Keep it comfortable for you and your toolsEven if you set comfort aside (but why would you?), humidity makes woodworking more difficult.
I spent 14 years in the Canadian military. During that time I spent a lot of time in the great outdoors. For weeks on end, I was often extremely hot, cold, and/or wet, and I vowed to never work in an uncomfortable environment again.
Comfort is worth the fuss
That being said, I equipped my current shop with a split unit that provides heating and cooling. On top of that, I also run a dehumidifier in the summer to help pull the moisture out of the air. I keep the filters on both machines clean by vacuuming them out every couple of weeks. I find humidity to be the biggest factor when it comes to personal comfort in the shop. I once had a small, one-car garage shop that had no air conditioning for the summer, but as long as I kept the insulated door closed and ran a dehumidifier, I could work comfortably even if the temperature was 25°C or higher. So you don’t need to spend a couple thousand dollars on a split unit; you just need to control the humidity.
Humidity and dust can wreak havoc
You can call me soft for wanting to be comfortable, but I feel I’ve more than earned that right. The other big factor with climate control in the shop is how it affects the surfaces of your tools. When the humidity is high where you work, it’s no secret that tools will start to rust. Planes, machine tables, and other hand tools will quickly get surface rust on them. You then have to be uber-vigilant about checking them for rust and constantly inspecting and oiling to keep ahead of things.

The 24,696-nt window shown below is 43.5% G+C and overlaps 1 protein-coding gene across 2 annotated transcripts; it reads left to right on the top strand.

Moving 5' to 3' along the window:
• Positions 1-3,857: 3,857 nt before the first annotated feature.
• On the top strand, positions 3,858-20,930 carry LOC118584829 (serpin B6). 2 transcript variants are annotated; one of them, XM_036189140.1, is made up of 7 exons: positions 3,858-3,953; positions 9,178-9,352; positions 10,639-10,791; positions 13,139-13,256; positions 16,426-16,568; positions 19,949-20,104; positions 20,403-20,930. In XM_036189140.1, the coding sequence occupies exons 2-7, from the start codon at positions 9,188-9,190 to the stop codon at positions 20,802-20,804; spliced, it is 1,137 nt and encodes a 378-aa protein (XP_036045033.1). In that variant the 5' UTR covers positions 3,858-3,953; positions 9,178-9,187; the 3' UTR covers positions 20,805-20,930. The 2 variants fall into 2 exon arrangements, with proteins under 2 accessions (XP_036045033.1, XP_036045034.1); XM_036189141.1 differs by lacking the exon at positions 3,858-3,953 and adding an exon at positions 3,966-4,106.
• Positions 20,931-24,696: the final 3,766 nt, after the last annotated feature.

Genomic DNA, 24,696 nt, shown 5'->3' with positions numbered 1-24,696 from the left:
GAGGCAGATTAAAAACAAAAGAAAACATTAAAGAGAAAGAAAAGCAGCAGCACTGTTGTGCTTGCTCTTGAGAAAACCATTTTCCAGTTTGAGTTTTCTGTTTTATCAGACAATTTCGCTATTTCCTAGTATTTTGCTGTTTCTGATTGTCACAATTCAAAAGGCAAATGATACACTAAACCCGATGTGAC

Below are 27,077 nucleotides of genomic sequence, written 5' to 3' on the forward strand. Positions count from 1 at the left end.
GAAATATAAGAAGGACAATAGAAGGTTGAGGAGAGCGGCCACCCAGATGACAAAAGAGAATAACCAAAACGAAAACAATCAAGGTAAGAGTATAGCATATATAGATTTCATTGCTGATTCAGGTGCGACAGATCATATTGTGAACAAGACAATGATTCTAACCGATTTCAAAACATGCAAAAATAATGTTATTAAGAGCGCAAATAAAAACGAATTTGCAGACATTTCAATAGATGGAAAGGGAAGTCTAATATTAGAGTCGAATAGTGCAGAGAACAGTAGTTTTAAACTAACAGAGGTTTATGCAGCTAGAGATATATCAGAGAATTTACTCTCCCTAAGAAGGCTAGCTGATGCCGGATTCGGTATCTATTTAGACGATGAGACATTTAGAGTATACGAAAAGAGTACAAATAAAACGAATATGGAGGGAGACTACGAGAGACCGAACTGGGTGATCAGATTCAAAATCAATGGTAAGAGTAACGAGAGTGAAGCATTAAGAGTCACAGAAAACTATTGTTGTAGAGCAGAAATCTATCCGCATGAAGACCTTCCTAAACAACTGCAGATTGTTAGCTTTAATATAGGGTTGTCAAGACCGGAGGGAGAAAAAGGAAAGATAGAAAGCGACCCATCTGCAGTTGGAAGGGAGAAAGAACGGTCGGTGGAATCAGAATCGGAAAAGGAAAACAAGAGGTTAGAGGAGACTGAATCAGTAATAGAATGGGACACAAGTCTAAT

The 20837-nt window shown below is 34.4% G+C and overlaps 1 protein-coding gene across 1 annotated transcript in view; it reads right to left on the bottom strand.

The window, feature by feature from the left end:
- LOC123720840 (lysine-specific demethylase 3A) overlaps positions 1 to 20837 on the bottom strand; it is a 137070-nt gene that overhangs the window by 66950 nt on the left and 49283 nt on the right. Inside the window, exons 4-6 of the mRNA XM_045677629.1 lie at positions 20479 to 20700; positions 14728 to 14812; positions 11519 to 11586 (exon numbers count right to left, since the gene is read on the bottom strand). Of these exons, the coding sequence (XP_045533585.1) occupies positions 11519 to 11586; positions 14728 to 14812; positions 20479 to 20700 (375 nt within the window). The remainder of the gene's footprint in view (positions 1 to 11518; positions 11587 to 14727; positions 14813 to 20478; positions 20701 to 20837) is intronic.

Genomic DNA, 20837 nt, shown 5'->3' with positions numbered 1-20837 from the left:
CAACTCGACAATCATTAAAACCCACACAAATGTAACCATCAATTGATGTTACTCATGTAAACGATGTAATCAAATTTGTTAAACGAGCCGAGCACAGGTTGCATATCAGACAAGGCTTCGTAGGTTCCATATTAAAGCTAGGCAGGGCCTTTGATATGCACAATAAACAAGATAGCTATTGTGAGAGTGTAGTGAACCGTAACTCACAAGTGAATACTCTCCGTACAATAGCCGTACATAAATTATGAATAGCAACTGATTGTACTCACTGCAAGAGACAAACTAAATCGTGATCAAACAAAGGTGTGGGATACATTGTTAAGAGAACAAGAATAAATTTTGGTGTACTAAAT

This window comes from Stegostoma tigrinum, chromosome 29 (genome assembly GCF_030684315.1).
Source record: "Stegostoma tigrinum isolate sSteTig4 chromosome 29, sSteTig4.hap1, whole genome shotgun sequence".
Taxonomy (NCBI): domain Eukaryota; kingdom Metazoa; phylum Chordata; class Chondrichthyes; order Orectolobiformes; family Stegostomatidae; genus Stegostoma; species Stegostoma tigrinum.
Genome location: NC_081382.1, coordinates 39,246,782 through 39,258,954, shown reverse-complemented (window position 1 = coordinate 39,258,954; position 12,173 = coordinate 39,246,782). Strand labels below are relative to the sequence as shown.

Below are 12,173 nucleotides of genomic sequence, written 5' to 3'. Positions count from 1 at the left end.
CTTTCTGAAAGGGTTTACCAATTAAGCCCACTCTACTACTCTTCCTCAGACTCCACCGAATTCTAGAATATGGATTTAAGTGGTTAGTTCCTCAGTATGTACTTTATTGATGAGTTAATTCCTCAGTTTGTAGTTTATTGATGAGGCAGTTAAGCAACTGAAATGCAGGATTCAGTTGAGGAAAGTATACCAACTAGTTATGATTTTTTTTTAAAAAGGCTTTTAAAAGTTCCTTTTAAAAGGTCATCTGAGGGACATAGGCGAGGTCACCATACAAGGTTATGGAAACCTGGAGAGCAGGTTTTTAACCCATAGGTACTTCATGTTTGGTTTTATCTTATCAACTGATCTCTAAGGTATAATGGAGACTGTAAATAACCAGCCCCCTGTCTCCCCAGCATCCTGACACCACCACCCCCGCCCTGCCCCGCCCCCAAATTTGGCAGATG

Dust is another rust-producing culprit. Dust absorbs the moisture in the air, transferring it to steel as the dust settles on it. This is a large reason why old-time tool chests had a dust seal built into them. If you can keep the dust off, you can reduce the potential for rust. Controlling the humidity is also beneficial for any wooden tools you may have. I have made many wooden planes over the years and humidity exacerbates the wood movement, thus making more frequent sole-flattening necessary.
A plan of action will benefit your projects
The other reality has to do with the making of solid-wood furniture. Nowadays, our furniture tends to live in climate-controlled environments. Many homes have air conditioning and central heating which does a great job of keeping the humidity controlled. If a piece is made in a humid environment and is then delivered to a controlled home, well, things can go wrong in a hurry. Wood will shrink, cracks can form, or joinery can fail. There’s no need to go into panic mode, but it’s something to consider.
Humidity can be a real challenge in the workshop but fortunately it’s fairly easy to control. If you can, keep the humid air outside and remove the humidity inside. Everything over and above that is comfort — a feature I wouldn’t go without.